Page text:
Hacken für die Menschheit

CAMBRIDGE – „Das Leben imitiert die Kunst viel mehr, als die Kunst das Leben imitiert“ lautet ein berühmter Ausspruch von Oscar Wilde. Im Fall des Sony-Pictures-Films The Interview war die Welt mit einer Fortsetzung dessen konfrontiert: Leben, das Kunst imitiert, die Leben imitiert. Der Filmstart löste internationale Intrigen, Dramen und finstere weltpolitische Machtkämpfe aus. Sogar der US-Präsident äußerte sich dazu in einer Ansprache – und dies alles wegen eines simplen Hacking-Falles.

Das Hacken von Informationssystemen ist kein neues Phänomen, es ging Hand in Hand mit der Einführung der Telekommunikation. Einer der ersten Angriffe richtete sich gegen Guglielmo Marconis Vorführung einer Radioübertragung im Jahr 1903, als er über fast 500 Kilometer zwischen Cornwall und London kommunizierte. Dem Kleinbühnenmagier und Möchtegern-Radio-Tycoon Nevil Maskelyne, der sich über die Patente des Italieners ärgerte, gelang es, Kontrolle über das System zu bekommen und obszöne Botschaften an die schockierten Zuhörer der Royal Institution zu senden.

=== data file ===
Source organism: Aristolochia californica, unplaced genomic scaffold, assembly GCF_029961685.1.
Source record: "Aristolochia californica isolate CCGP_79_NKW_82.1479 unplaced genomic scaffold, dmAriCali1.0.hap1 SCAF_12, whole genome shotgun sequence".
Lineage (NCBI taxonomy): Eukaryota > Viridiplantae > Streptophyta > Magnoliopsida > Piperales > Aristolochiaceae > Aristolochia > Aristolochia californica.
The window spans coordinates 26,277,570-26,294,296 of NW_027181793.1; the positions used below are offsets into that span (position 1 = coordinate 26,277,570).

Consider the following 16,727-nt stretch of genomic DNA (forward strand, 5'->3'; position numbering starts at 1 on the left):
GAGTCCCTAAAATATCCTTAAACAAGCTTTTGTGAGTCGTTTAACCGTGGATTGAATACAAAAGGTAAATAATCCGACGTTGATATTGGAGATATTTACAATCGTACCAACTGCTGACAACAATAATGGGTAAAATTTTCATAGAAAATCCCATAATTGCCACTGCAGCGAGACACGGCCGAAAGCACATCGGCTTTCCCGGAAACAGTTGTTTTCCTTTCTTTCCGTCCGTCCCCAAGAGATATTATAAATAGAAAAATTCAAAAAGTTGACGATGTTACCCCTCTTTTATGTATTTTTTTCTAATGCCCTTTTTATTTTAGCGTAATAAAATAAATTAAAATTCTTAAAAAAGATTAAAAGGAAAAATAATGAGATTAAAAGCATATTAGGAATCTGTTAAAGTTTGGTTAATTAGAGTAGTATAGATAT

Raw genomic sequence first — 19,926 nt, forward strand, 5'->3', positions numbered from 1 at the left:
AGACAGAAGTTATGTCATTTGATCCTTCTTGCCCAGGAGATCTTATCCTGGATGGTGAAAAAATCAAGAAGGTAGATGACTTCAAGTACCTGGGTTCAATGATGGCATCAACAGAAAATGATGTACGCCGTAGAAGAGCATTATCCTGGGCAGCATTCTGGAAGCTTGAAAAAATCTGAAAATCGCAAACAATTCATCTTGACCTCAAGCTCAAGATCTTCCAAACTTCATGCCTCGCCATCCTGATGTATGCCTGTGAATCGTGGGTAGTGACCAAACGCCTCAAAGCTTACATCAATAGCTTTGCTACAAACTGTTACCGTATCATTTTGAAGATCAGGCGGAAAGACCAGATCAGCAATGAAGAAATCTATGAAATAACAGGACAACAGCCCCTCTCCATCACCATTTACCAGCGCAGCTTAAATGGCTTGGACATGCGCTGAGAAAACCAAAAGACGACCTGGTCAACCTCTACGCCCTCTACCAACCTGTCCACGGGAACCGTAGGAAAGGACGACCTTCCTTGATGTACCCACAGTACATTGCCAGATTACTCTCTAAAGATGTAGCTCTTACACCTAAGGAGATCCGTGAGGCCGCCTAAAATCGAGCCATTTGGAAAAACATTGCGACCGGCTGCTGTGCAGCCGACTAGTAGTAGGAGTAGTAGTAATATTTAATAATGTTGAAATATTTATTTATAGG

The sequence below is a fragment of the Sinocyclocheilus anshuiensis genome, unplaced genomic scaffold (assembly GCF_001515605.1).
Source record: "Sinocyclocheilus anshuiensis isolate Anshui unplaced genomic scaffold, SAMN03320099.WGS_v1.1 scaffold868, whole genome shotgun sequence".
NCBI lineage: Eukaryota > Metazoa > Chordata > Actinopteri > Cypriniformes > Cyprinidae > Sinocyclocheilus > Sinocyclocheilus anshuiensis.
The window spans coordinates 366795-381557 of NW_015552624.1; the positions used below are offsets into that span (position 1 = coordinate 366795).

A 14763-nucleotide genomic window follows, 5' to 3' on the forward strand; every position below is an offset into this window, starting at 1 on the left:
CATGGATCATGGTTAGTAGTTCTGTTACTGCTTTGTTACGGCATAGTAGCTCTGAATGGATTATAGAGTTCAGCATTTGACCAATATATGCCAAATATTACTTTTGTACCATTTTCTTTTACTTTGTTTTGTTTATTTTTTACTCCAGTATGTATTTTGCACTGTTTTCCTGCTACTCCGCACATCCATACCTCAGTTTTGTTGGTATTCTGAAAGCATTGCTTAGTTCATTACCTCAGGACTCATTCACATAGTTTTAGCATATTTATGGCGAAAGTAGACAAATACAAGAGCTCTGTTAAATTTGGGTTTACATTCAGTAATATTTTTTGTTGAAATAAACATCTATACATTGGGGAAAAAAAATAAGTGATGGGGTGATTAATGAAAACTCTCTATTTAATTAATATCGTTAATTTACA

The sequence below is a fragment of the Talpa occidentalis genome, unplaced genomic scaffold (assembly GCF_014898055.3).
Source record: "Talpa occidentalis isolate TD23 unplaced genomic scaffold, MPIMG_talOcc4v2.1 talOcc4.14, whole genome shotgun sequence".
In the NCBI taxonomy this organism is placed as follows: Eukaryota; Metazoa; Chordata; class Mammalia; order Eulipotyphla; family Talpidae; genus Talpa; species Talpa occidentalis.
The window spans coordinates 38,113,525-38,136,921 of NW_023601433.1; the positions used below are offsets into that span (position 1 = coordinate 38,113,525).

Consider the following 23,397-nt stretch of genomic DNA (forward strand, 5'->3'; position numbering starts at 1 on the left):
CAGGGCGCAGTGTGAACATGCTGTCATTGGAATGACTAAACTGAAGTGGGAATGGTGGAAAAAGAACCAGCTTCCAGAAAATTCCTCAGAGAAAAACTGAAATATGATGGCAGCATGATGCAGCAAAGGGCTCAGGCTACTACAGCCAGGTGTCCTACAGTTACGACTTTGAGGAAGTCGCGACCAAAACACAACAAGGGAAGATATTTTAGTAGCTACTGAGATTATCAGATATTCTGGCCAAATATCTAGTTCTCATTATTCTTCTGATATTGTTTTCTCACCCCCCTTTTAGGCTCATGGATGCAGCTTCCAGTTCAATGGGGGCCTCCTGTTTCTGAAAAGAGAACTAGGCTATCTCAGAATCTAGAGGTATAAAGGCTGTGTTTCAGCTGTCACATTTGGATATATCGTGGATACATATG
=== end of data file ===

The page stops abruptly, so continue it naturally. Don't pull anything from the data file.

Obwohl das Hacken bis auf die Ursprünge der drahtlosen Kommunikation zurück geht, hat sich seit Marconis Zeiten viel verändert. Heute ist unser Planet völlig in Informationsnetzwerke eingehüllt, die in Echtzeit enorme Datenmengen sammeln und übertragen. Sie ermöglichen viele alltägliche Aktivitäten: unmittelbare Kommunikation, soziale Medien, Finanztransaktionen oder Logistiksteuerung. Das Wichtigste dabei ist, dass Informationen nicht länger in einem abgeschlossenen Raum isoliert sind, sondern unseren ganzen Lebensraum durchdringen. Die physischen, biologischen und digitalen Welten überlagern sich immer mehr – hin zu dem, was Wissenschaftler als „cyber-physische Systeme“ bezeichnen.

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